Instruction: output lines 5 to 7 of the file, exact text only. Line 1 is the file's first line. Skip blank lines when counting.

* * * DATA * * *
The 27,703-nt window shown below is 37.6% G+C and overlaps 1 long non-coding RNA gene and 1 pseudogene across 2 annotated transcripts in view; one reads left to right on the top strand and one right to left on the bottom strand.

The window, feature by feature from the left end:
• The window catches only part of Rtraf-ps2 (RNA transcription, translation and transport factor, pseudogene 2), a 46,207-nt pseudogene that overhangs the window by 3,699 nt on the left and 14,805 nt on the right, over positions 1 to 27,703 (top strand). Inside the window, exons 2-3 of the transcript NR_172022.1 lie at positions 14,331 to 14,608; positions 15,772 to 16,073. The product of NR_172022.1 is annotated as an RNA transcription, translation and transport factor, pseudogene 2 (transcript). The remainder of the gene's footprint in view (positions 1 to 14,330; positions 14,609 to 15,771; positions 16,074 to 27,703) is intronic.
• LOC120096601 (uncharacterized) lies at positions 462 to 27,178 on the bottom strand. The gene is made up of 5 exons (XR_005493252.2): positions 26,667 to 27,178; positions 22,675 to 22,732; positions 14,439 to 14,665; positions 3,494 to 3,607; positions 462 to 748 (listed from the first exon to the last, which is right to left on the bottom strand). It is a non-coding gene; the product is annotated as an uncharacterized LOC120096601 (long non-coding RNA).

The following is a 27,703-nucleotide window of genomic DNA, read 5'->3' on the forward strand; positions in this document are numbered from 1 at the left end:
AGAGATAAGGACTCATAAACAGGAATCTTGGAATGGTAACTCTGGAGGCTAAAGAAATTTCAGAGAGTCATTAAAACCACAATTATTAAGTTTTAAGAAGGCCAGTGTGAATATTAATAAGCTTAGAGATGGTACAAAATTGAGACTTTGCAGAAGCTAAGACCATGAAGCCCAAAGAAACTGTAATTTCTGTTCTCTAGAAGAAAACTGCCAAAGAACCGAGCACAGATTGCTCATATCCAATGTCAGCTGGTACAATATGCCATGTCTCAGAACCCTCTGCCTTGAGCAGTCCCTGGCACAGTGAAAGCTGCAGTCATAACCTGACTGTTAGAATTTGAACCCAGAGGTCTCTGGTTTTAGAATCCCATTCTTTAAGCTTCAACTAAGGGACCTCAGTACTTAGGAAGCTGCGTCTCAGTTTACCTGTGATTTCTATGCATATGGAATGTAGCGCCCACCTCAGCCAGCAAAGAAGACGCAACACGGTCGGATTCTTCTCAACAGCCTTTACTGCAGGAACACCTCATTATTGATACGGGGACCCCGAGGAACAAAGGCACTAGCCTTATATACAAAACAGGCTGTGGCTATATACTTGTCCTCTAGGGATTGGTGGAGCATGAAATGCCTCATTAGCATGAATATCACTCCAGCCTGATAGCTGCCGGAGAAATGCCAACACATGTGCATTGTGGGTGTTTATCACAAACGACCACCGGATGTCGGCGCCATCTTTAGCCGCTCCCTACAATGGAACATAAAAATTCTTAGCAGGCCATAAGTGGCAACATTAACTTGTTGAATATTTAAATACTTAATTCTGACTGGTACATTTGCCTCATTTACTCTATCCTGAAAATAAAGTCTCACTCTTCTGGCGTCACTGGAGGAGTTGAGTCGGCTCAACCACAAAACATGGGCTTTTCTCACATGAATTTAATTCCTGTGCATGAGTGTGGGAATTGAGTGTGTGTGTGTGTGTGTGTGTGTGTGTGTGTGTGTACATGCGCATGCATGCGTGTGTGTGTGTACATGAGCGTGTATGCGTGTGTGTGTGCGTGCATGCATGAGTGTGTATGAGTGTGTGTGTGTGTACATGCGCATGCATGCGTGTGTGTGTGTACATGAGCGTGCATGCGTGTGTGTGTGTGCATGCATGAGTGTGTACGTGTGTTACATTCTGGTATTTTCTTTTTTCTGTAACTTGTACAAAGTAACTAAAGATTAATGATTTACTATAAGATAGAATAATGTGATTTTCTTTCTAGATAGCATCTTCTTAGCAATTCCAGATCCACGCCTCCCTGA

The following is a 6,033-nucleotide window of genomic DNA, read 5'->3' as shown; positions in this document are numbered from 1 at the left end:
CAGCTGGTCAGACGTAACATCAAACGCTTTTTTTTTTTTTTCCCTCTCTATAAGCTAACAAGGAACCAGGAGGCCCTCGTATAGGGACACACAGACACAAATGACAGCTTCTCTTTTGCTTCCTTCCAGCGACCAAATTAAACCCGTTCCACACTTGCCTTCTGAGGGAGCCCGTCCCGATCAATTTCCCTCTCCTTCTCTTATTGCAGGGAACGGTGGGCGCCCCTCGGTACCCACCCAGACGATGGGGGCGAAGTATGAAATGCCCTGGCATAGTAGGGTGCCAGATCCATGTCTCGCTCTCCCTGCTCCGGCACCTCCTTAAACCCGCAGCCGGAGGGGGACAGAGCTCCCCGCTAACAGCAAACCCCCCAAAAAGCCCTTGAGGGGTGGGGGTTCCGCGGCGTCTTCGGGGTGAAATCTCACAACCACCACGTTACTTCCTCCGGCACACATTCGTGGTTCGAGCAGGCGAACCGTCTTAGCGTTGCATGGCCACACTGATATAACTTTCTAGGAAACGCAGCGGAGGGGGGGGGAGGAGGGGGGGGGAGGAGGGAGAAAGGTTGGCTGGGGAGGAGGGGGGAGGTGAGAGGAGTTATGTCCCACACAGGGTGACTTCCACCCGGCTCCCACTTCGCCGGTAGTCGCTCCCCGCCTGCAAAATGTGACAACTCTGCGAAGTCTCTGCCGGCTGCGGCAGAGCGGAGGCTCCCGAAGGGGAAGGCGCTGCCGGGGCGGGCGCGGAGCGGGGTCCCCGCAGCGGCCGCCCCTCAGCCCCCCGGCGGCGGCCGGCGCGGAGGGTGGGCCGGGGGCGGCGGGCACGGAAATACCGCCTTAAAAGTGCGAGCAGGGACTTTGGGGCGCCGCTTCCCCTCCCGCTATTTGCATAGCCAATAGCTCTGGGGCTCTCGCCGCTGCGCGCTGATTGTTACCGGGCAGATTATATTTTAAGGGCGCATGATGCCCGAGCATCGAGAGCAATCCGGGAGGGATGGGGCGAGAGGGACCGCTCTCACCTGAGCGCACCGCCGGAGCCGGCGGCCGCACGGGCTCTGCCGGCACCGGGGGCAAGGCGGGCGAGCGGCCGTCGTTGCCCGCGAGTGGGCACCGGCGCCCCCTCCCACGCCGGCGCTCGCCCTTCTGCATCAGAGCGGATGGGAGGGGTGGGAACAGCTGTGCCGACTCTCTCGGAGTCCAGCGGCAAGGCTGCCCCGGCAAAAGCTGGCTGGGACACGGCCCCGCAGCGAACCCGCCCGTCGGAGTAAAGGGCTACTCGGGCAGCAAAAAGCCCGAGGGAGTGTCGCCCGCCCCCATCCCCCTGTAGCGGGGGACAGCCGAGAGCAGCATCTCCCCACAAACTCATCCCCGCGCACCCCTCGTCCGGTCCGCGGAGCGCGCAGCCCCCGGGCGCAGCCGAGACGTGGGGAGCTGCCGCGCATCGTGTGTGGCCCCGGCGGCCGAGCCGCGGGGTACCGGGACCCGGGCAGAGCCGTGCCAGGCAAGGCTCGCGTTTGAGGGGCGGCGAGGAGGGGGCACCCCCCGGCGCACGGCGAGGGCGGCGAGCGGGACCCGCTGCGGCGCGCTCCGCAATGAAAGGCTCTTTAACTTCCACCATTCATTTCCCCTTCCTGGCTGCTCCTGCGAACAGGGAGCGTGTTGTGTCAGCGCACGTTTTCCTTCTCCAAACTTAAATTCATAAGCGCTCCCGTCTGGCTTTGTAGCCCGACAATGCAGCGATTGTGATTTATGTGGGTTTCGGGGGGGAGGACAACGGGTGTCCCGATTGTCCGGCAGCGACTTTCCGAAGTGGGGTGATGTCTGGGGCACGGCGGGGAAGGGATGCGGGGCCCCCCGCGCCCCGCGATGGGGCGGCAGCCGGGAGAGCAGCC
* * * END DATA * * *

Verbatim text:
The following is a 27,703-nucleotide window of genomic DNA, read 5'->3' on the forward strand; positions in this document are numbered from 1 at the left end:
AGAGATAAGGACTCATAAACAGGAATCTTGGAATGGTAACTCTGGAGGCTAAAGAAATTTCAGAGAGTCATTAAAACCACAATTATTAAGTTTTAAGAAGGCCAGTGTGAATATTAATAAGCTTAGAGATGGTACAAAATTGAGACTTTGCAGAAGCTAAGACCATGAAGCCCAAAGAAACTGTAATTTCTGTTCTCTAGAAGAAAACTGCCAAAGAACCGAGCACAGATTGCTCATATCCAATGTCAGCTGGTACAATATGCCATGTCTCAGAACCCTCTGCCTTGAGCAGTCCCTGGCACAGTGAAAGCTGCAGTCATAACCTGACTGTTAGAATTTGAACCCAGAGGTCTCTGGTTTTAGAATCCCATTCTTTAAGCTTCAACTAAGGGACCTCAGTACTTAGGAAGCTGCGTCTCAGTTTACCTGTGATTTCTATGCATATGGAATGTAGCGCCCACCTCAGCCAGCAAAGAAGACGCAACACGGTCGGATTCTTCTCAACAGCCTTTACTGCAGGAACACCTCATTATTGATACGGGGACCCCGAGGAACAAAGGCACTAGCCTTATATACAAAACAGGCTGTGGCTATATACTTGTCCTCTAGGGATTGGTGGAGCATGAAATGCCTCATTAGCATGAATATCACTCCAGCCTGATAGCTGCCGGAGAAATGCCAACACATGTGCATTGTGGGTGTTTATCACAAACGACCACCGGATGTCGGCGCCATCTTTAGCCGCTCCCTACAATGGAACATAAAAATTCTTAGCAGGCCATAAGTGGCAACATTAACTTGTTGAATATTTAAATACTTAATTCTGACTGGTACATTTGCCTCATTTACTCTATCCTGAAAATAAAGTCTCACTCTTCTGGCGTCACTGGAGGAGTTGAGTCGGCTCAACCACAAAACATGGGCTTTTCTCACATGAATTTAATTCCTGTGCATGAGTGTGGGAATTGAGTGTGTGTGTGTGTGTGTGTGTGTGTGTGTGTGTGTACATGCGCATGCATGCGTGTGTGTGTGTACATGAGCGTGTATGCGTGTGTGTGTGCGTGCATGCATGAGTGTGTATGAGTGTGTGTGTGTGTACATGCGCATGCATGCGTGTGTGTGTGTACATGAGCGTGCATGCGTGTGTGTGTGTGCATGCATGAGTGTGTACGTGTGTTACATTCTGGTATTTTCTTTTTTCTGTAACTTGTACAAAGTAACTAAAGATTAATGATTTACTATAAGATAGAATAATGTGATTTTCTTTCTAGATAGCATCTTCTTAGCAATTCCAGATCCACGCCTCCCTGA

The following is a 6,033-nucleotide window of genomic DNA, read 5'->3' as shown; positions in this document are numbered from 1 at the left end: